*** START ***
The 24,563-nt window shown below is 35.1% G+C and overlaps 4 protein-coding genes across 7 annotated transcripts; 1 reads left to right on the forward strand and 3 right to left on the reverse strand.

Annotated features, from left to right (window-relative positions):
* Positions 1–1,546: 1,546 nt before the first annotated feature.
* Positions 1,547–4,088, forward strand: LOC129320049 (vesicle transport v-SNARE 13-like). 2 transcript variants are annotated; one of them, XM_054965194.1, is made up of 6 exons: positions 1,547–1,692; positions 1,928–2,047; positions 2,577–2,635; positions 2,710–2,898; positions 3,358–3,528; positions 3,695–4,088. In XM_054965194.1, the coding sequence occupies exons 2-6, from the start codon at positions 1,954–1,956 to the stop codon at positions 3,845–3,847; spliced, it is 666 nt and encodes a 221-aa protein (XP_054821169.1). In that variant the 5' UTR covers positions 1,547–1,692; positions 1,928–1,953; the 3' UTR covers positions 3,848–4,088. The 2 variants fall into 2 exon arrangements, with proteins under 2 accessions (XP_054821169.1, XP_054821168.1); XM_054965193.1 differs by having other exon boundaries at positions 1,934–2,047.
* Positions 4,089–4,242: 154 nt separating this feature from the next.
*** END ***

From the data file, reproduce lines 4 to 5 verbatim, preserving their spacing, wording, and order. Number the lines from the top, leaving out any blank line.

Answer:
* Positions 1,547–4,088, forward strand: LOC129320049 (vesicle transport v-SNARE 13-like). 2 transcript variants are annotated; one of them, XM_054965194.1, is made up of 6 exons: positions 1,547–1,692; positions 1,928–2,047; positions 2,577–2,635; positions 2,710–2,898; positions 3,358–3,528; positions 3,695–4,088. In XM_054965194.1, the coding sequence occupies exons 2-6, from the start codon at positions 1,954–1,956 to the stop codon at positions 3,845–3,847; spliced, it is 666 nt and encodes a 221-aa protein (XP_054821169.1). In that variant the 5' UTR covers positions 1,547–1,692; positions 1,928–1,953; the 3' UTR covers positions 3,848–4,088. The 2 variants fall into 2 exon arrangements, with proteins under 2 accessions (XP_054821169.1, XP_054821168.1); XM_054965193.1 differs by having other exon boundaries at positions 1,934–2,047.
* Positions 4,089–4,242: 154 nt separating this feature from the next.